“Sometimes I joke and laugh because I don’t want to think of rockets and want to forget what we are going through,” says Ms. Abu Libda. “But they cannot.”

Other city kids, such as Um Mohammad Malalhy’s six offspring, are always pointing out how strange things are in Rafah, where they are currently sheltering with hundreds of others in an UNRWA school, compared with their home in Gaza City.

But it is more than just the surroundings that are unfamiliar. The children can also distinguish between the artillery fire they heard at home and the missile fire they are now enduring.

“I miss home. I miss my toys,” complains 7-year-old Arwa. “Yalla Mama, let’s go home and live by ourselves.”

“At the beginning we used to tell the children, ‘Tomorrow will be better; we will return,’” Ms. Malalhy says. “I do not know when this war will end, and our whole apartment complex has been leveled. I am afraid that even once this war ends, we will have nowhere to go.

“This war is so different,” she adds. “It is more difficult than any previous war to the point that I cannot lie to my children.”

“Water is a luxury”

Nesma AlHalaby, a journalist and mother of two from Gaza City, has few answers for her children when they ask why they have had to move three times in the last four weeks despite her promises that each new place would be safe.

“Their questions do not stop: What will happen to us? Will we stay alive? Do we have to leave again to live safely? Why is everybody dying?” says Ms. AlHalaby. “I cannot answer most of those questions in a way that will calm their hearts and reassure them.”

She promises them, “When the war ends, I will buy you a cake, and whatever toys you want.”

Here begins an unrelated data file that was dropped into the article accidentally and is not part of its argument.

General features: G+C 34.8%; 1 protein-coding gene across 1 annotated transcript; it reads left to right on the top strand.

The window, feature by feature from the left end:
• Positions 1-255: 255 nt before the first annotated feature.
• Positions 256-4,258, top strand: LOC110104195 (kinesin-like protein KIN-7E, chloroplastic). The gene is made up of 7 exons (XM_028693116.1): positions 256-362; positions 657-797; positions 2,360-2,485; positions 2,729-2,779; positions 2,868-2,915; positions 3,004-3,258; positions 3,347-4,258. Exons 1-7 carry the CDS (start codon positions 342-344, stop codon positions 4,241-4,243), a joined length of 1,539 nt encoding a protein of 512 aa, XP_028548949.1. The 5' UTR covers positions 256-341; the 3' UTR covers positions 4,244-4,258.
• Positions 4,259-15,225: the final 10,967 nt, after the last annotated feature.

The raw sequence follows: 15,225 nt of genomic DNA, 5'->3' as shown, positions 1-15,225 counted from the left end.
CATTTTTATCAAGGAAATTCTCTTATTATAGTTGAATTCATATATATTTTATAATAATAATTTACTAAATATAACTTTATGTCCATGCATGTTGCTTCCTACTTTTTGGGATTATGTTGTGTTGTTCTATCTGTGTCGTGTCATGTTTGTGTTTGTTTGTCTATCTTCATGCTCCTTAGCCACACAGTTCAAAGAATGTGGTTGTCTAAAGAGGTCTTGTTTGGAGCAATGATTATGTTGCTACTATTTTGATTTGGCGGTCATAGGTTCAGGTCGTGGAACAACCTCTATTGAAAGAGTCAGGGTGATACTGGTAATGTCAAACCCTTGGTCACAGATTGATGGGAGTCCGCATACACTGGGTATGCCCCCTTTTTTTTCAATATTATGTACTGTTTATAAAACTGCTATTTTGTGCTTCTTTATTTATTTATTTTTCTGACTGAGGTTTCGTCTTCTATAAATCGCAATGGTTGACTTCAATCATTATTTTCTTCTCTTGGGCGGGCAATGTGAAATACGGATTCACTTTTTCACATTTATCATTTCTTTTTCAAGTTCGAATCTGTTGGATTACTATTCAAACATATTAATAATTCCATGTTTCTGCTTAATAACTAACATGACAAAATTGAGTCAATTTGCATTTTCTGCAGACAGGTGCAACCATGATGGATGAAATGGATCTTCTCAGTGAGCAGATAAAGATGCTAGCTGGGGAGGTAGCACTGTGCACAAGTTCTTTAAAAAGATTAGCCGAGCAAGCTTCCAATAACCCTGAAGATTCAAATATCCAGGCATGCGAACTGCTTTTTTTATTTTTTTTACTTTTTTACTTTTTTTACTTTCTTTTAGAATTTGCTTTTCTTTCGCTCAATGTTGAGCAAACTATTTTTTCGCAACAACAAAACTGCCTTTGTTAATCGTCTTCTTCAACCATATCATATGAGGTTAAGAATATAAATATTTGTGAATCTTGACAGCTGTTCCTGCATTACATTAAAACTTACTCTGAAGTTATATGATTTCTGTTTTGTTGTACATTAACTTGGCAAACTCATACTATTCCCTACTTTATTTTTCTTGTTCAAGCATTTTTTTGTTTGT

But, in reality, “I am afraid of what will happen after the war,” she says.

At the Rafah UNRWA school, Arwa’s mother, Ms. Malalhy, races to line up for the water truck to fill up containers, though more often than not the water is not clean enough to drink safely.

“All I want is to quench my thirst and my children’s thirst without worrying about falling ill,” Ms. Malalhy says. “I do not want them to dehydrate, but clean water is a luxury we simply don’t have.”

Hala Baraka, a nurse at Al-Aqsa Hospital, which is one of the last few operational hospitals in the Gaza Strip, is surrounded by loss: A missile strike killed her sister, her nieces, and her nephews.

“I can’t help but feel that my sister and her family were somehow lucky to have been taken from us early on” in the war, Ms. Baraka says. “At least we had the opportunity to retrieve their bodies from the debris and bid them a proper farewell.”

Meanwhile, wounded people, and there are estimated to be 27,000 of them, are finding little relief.

People suffering from injuries such as broken legs, slipped discs, and burns say they cannot find antiseptic or painkillers at depleted pharmacies in southern Gaza, hobbling from pharmacy to pharmacy on makeshift crutches.

Outside an UNRWA school in Rafah, a 12-year-old boy with a broken arm stands by the road looking for a taxi to take him to the European Gaza Hospital; the handful of ambulances that still have fuel are reserved for those who are seriously wounded.

He waits silently, clutching his arm, tears rolling down his cheeks. 

Source : https://www.csmonitor.com/World/Middle-East/2023/1114/When-will-this-end-In-Gaza-tough-questions-from-kids